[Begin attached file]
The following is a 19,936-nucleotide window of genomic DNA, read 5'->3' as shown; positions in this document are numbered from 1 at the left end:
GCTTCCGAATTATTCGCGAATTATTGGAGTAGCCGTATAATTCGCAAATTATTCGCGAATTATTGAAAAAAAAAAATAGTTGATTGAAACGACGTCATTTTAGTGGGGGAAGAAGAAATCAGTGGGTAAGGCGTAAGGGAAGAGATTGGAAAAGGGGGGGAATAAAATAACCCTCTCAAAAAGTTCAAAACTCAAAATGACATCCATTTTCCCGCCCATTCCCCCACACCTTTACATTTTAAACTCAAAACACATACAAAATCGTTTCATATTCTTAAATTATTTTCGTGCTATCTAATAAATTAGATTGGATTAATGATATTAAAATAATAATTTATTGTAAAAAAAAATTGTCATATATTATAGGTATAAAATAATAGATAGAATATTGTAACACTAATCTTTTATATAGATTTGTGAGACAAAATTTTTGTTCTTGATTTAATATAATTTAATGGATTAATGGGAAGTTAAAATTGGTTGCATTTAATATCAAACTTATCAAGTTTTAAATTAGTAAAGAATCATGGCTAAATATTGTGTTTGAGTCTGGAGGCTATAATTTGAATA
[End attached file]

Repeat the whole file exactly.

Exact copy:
The following is a 19,936-nucleotide window of genomic DNA, read 5'->3' as shown; positions in this document are numbered from 1 at the left end:
GCTTCCGAATTATTCGCGAATTATTGGAGTAGCCGTATAATTCGCAAATTATTCGCGAATTATTGAAAAAAAAAAATAGTTGATTGAAACGACGTCATTTTAGTGGGGGAAGAAGAAATCAGTGGGTAAGGCGTAAGGGAAGAGATTGGAAAAGGGGGGGAATAAAATAACCCTCTCAAAAAGTTCAAAACTCAAAATGACATCCATTTTCCCGCCCATTCCCCCACACCTTTACATTTTAAACTCAAAACACATACAAAATCGTTTCATATTCTTAAATTATTTTCGTGCTATCTAATAAATTAGATTGGATTAATGATATTAAAATAATAATTTATTGTAAAAAAAAATTGTCATATATTATAGGTATAAAATAATAGATAGAATATTGTAACACTAATCTTTTATATAGATTTGTGAGACAAAATTTTTGTTCTTGATTTAATATAATTTAATGGATTAATGGGAAGTTAAAATTGGTTGCATTTAATATCAAACTTATCAAGTTTTAAATTAGTAAAGAATCATGGCTAAATATTGTGTTTGAGTCTGGAGGCTATAATTTGAATA